Understanding the Nuances of Climate Change in the Indian Subcontinent: Impact and Way Forward is an Online International Monsoon School Program, a Six-Week Immersive Online Introductory Certificate Training Course from August-September 2023 by IMPRI Impact and Policy Research Institute. An informative and interactive panel discussion on “Climate Change, Policy Intervention and Sustainable Development” was held on the 5th of August 2023 by Dr Bamadev Sigdel, Visiting Professors of Economics, Program Director, Centre for Policy Studies & Rural Development, Kalimati Kathmandu, Nepal.
Understanding Climate Change
Dr. Sigdel commenced the session with a comprehensive explanation of the intricate concept of climate change. He highlighted that climate change denotes a profound alteration in the state of the climate, manifesting through discernible shifts in the mean and variabilities of climate properties. Importantly, such changes endure over extended periods, typically spanning a decade or more. Even seemingly marginal adjustments in the global average temperature can translate into profound and potentially hazardous shifts in climatic patterns and weather dynamics.
Climate Change Challenges in South Asia
The regions of South Asia, home to an expansive population of around 1.5 billion individuals, are confronted with formidable challenges. These challenges revolve around the ambitious pursuit of rapid, sustainable economic growth aimed at alleviating poverty and achieving the Sustainable Development Goals (SDGs). However, these aspirations occur within the context of accentuated vulnerabilities presented by the global phenomenon of climate change. The impending impacts of climate change could unleash substantial economic, social, and environmental repercussions that could undermine the very foundations of growth and poverty alleviation endeavors in this region.
South Asian Economic Landscape
The distinctive tapestry of South Asia encompasses countries with varying characteristics. Among these nations, India, Bangladesh, and Pakistan emerge as highly populous entities. Of notable significance, the Maldives stands out, boasting the highest annual GDP growth rate in the region.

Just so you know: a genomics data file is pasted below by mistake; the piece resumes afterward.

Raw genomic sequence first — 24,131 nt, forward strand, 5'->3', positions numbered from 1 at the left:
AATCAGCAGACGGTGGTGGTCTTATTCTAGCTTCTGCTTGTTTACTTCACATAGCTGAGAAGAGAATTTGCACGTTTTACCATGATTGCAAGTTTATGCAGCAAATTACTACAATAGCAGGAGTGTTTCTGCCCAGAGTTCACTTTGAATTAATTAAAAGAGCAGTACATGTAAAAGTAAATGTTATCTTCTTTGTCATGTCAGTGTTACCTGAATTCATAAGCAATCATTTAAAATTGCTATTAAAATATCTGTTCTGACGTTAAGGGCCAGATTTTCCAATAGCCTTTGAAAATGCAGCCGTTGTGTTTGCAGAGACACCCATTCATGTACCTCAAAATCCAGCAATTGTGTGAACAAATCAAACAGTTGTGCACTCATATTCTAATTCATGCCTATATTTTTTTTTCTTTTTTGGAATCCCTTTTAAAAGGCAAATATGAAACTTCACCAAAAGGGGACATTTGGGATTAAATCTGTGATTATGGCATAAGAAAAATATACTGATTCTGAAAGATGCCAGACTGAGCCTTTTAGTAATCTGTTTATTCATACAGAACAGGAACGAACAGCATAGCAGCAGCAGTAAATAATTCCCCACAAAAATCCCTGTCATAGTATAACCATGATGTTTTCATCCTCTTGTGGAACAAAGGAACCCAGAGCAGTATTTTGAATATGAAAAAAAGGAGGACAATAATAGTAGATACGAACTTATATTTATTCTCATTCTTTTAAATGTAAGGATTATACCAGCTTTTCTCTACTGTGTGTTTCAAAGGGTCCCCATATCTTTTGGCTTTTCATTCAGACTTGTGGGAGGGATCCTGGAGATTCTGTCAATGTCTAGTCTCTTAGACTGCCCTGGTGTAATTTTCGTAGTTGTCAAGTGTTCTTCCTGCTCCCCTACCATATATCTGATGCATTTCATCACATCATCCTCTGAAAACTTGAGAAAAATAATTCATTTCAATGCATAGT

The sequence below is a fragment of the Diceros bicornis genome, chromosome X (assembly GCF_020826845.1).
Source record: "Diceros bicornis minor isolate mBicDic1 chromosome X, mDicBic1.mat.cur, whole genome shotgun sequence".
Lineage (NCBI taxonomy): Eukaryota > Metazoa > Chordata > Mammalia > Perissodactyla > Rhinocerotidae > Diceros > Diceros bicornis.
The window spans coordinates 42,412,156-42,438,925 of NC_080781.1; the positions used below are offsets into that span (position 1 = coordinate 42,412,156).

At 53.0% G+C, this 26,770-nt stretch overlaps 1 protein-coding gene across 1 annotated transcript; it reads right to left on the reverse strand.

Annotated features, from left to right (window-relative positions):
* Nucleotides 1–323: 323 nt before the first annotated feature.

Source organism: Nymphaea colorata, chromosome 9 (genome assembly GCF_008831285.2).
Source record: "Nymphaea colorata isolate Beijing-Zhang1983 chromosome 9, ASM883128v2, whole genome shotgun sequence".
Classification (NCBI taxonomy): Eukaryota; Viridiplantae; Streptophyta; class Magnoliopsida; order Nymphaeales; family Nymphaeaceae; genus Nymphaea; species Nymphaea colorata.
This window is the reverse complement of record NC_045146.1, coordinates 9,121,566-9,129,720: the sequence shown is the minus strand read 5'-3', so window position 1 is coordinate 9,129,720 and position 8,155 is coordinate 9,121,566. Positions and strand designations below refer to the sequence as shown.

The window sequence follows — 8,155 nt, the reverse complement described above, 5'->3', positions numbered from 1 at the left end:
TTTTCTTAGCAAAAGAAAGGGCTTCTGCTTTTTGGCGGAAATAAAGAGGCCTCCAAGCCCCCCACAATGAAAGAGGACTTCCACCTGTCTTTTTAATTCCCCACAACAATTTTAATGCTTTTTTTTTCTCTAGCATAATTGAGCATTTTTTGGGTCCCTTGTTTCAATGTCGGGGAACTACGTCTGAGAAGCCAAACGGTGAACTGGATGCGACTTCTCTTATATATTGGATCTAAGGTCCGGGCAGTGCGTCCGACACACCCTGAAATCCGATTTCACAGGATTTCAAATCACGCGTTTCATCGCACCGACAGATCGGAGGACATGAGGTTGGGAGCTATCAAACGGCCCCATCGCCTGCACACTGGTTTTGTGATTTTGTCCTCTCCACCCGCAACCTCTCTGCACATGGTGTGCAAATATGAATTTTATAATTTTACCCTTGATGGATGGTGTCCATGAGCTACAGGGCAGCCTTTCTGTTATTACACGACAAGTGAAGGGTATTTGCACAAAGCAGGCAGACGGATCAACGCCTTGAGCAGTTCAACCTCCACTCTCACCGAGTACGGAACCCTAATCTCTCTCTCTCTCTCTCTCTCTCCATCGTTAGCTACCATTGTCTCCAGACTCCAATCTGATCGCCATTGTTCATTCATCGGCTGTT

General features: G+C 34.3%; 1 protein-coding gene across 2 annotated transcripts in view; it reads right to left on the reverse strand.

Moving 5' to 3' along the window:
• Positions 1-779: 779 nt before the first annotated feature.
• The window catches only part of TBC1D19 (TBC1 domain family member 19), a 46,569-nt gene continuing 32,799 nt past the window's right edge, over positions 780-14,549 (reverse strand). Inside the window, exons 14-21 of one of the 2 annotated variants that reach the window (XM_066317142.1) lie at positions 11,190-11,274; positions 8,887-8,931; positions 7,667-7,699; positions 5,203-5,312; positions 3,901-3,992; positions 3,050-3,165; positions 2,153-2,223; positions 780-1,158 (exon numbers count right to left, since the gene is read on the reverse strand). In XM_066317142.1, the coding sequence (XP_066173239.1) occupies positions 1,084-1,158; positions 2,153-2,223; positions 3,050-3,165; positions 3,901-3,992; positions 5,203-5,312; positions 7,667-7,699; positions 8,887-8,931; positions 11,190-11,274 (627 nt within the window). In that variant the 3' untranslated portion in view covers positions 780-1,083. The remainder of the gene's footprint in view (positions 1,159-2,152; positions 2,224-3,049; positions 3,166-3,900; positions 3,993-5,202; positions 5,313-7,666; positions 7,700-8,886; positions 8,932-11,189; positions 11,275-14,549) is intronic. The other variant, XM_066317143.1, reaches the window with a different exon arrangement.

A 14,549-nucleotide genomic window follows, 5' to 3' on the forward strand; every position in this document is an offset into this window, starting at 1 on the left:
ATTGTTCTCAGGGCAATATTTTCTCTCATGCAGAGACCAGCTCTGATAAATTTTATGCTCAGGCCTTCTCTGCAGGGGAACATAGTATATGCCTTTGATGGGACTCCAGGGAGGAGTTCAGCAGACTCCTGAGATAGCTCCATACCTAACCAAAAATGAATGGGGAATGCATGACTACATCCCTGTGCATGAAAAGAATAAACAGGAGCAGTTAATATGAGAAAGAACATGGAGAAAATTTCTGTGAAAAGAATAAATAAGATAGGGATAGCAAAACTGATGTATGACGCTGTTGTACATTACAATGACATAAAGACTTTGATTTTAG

Climate Change Impacts in South Asia
The perils of climate change are increasingly manifesting in South Asian nations. These countries face a mounting frequency and severity of extreme weather events, culminating in a spectrum of challenges. The consequences range from inundations and landslides to infrastructural damage and the decimation of agriculture. Hydroelectric power generation is curtailed, while human health is compromised. Remarkably, the coastal fringes of Bangladesh, India, the Maldives, and Sri Lanka are precariously poised due to the imminent threat of rising sea levels. The ramifications include the potential displacement of settlements, loss of vital agricultural terrain, and dire impacts on the tourism and fisheries sectors.
Projections accentuate the gravity of economic implications in the face of climate change for South Asian countries. The anticipated per capita GDP losses within this region might surpass the global average. Such projections indicate substantial potential losses for Bhutan, Nepal, India, and Pakistan, standing at 18%, 13%, 10%, and 10% respectively. Additionally, the region’s water scarcity concerns threaten food, water, and energy security.
Glacial Melting and Climate Change
The Himalayan mountain range serves as a stark indicator of climate change impacts. The increased melting of its major glaciers has triggered a surge in flooding and disasters. The Hindukush region in Nepal, among others, presents compelling evidence of these transformations. As glaciers shrink, they release less water during the dry season, which can lead to water scarcity issues for communities and agriculture downstream.
The Himalayan region is known for its unique and fragile ecosystems. The melting glaciers and altered water flow patterns have a cascading effect on these ecosystems, affecting the distribution of plant and animal species, and disrupting local biodiversity. Beyond ecological concerns, the shared water resources originating from the Himalayas have the potential to become sources of geopolitical tension among neighboring countries. Competing interests and demands for water resources can strain diplomatic relations and pose challenges for water management in the region.